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Roundup: S.Korea to rapidly raise minimum wage to boost domestic demand

Xinhua, March 4, 2015 Adjust font size:

South Korea's top economic policymaker on Wednesday stressed the need for a rapid minimum wage hike to boost the sluggish domestic demand. "Domestic demand cannot be survived without an adequate level of wage increase," Finance Minister Choi Kyung-hwan said at a forum held in Seoul, citing the United States and Japan, where leaders made similar claims.

The Park Geun-hye government has raised minimum wages by an annualized rate of around 7 percent, Choi said, noting that it cannot help but lift minimum wages at a rapid pace this year as well.

Household income among those in their 20s and 30s posted a record-low increase in 2014 amid the record-high youth unemployment rate and surging debts.

Monthly average income of two-member households, of which heads are aged 39 or less, edged up 0.7 percent in 2014 from a year earlier, marking the lowest increase since the related data began to be compiled in 2003.

The youth household income jumped 7.4 percent in 2013, rising 2. 9 percent even in 2009 when the economy was hit hard by the global financial crisis.

The household income adjusted for inflation actually declined last year, given the consumer price inflation posting 1.3 percent in 2014.

Last year's record-low increase came as the youth jobless rate hit a record high of 9 percent. In 2014, the number of those employed posted the highest increase in 12 years, but the growth was led by those in their 50s and 60s.

About one fifth of the youths employed last year got an irregular job, of which contract mature in less than a year, boosting worries about job insecurity.

As the noble prize winner Joseph Stiglitz said in his book"The Price of Inequality,"youths in South Korea faced a stark choice: remaining unemployed or receiving a job far below that for which they are qualified.

Caused by higher living costs and lower income, debts among households in their 20s advanced 11.2 percent in 2014. Those in their 30s saw their debts increase 7 percent, but debts for households in their 40s and 50s fell 0.8 percent and 0.6 percent, respectively.

Gaps in income between youth and middle-aged households widened. Income growth among households in their 20s and 30s fell below 1 percent last year, but the figure for those in their 40s increased 2.9 percent. The reading for those aged 60 or older expanded 4.5 percent in 2014.

Concerns that the South Korean economy may fall into deflation escalated as recent economic indicators indicated a stagnant economy amid low headline inflation.

The country's consumer price inflation was 0.5 percent in February from a year earlier, staying below 1 percent for three months in a row. The figure marked the lowest in about 16 years, statistical agency data showed Tuesday.

The government said it was mainly attributable to cheaper crude oil, which pulled down petroleum product prices by 24.3 percent in February from a year ago.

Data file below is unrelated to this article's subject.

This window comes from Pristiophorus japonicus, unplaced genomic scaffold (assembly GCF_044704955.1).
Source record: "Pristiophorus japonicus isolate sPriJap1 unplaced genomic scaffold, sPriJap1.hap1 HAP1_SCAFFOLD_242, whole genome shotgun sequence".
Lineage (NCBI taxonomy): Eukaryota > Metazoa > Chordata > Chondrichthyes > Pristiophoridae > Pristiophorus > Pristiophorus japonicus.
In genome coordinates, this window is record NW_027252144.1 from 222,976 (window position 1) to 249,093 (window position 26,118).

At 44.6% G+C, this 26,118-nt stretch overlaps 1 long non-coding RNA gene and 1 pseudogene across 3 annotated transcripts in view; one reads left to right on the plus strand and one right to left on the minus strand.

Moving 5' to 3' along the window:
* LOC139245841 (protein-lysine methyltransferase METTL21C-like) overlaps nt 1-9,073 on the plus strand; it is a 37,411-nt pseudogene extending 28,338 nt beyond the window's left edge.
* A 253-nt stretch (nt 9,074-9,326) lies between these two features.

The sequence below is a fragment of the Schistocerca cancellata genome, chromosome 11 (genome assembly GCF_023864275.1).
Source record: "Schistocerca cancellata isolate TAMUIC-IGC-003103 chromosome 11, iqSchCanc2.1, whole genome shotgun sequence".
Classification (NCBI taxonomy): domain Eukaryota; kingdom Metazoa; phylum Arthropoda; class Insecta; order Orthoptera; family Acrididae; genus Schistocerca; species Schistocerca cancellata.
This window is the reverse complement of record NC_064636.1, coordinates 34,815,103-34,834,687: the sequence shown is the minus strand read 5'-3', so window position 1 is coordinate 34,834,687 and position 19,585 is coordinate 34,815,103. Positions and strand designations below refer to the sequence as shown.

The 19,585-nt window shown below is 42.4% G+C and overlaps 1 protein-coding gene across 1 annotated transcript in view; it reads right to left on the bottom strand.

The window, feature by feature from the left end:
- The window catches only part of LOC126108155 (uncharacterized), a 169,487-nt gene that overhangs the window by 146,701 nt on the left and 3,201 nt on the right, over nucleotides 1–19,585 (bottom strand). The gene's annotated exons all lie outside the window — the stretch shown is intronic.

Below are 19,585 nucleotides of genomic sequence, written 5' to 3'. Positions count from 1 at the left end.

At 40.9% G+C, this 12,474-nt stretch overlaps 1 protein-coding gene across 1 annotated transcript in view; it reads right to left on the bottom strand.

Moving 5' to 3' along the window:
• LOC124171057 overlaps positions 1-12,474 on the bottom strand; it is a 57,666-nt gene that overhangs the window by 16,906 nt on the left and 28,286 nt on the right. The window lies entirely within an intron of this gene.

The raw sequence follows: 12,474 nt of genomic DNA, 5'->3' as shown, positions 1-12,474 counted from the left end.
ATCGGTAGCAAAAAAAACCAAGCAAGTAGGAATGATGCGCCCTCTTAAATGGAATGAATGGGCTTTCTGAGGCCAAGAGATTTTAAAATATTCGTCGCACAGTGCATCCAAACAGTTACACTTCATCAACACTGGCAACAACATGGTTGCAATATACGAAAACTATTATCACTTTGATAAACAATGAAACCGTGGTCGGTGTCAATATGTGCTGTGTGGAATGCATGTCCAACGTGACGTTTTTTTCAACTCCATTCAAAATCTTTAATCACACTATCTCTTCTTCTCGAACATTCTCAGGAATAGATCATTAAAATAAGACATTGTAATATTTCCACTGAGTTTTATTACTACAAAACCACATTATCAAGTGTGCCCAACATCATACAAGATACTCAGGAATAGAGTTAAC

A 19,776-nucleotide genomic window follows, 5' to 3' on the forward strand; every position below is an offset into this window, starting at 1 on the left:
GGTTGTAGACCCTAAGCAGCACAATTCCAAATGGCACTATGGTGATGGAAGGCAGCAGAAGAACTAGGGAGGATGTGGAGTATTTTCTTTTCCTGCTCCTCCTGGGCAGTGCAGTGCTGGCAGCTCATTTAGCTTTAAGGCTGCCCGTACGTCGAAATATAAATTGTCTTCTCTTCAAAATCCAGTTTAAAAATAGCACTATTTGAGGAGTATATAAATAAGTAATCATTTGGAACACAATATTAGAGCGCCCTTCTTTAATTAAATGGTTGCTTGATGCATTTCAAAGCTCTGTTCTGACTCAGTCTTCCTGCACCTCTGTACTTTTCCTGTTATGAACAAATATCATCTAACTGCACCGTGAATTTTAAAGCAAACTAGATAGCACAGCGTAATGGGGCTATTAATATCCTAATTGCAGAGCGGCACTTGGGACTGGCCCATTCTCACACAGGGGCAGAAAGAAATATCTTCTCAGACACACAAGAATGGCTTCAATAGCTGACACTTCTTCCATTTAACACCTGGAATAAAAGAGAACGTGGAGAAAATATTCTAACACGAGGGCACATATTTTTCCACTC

But the consumer price inflation actually posted a negative figure when excluding the effect of tobacco price hike, which raised the headline inflation by 0.58 percentage points last month. The government lifted average cigarette prices by a whopping 80 percent from the start of this year.

Finance Minister Choi said that he"is much worried about deflation woes"caused by the prolonged low headline inflation, but the minister said the South Korean economy has yet to fall into deflation.

Choi stressed the need for closely monitoring the prolongation of low inflation as it may result in the weakening of sentiment among economic agents such as households and companies.

Adding to low inflation, recent economic data, announced on Sunday and Monday, boosted grim prospects of the South Korean economy.

Production in all industries reduced 1.7 percent in January from a month earlier, marking the biggest monthly fall since March 2013. Output in the mining and manufacturing sectors tumbled 3.7 percent, the largest decline since December 2008 when the global financial crisis affected the country.

Retail sales in January reduced 3.1 percent compared with the prior month, and exports, which account for about half of the economy, tumbled 10 percent in January.

The prolonged disinflation tends to delay consumption expenditure on expectations that consumer prices may fall further. It would result in a stagnant economy, especially in the domestic market, possibly leading to deflation, or the vicious circle of consumer price falls and economic slowdown.

Growing concerns about deflation may put more pressure on the Bank of Korea (BOK) to cut interest rates further. The BOK lowered its policy rate in August and October last year to a record low of 2 percent.

South Korea's consumer price inflation stayed below the BOK's mid-term target band of 2.5-3.5 percent for long.

Lee Chan-woo, director-general of Finance Ministry's economic policy bureau, told a press briefing Monday that interest rate cuts are beneficial to growth according to "economics theories," hinting at the need for further cuts in the policy rate.

Lee noted that the rate-setting depends on the BOK, adding that it would be hard for the South Korean economy to enter into deflation yet. Endi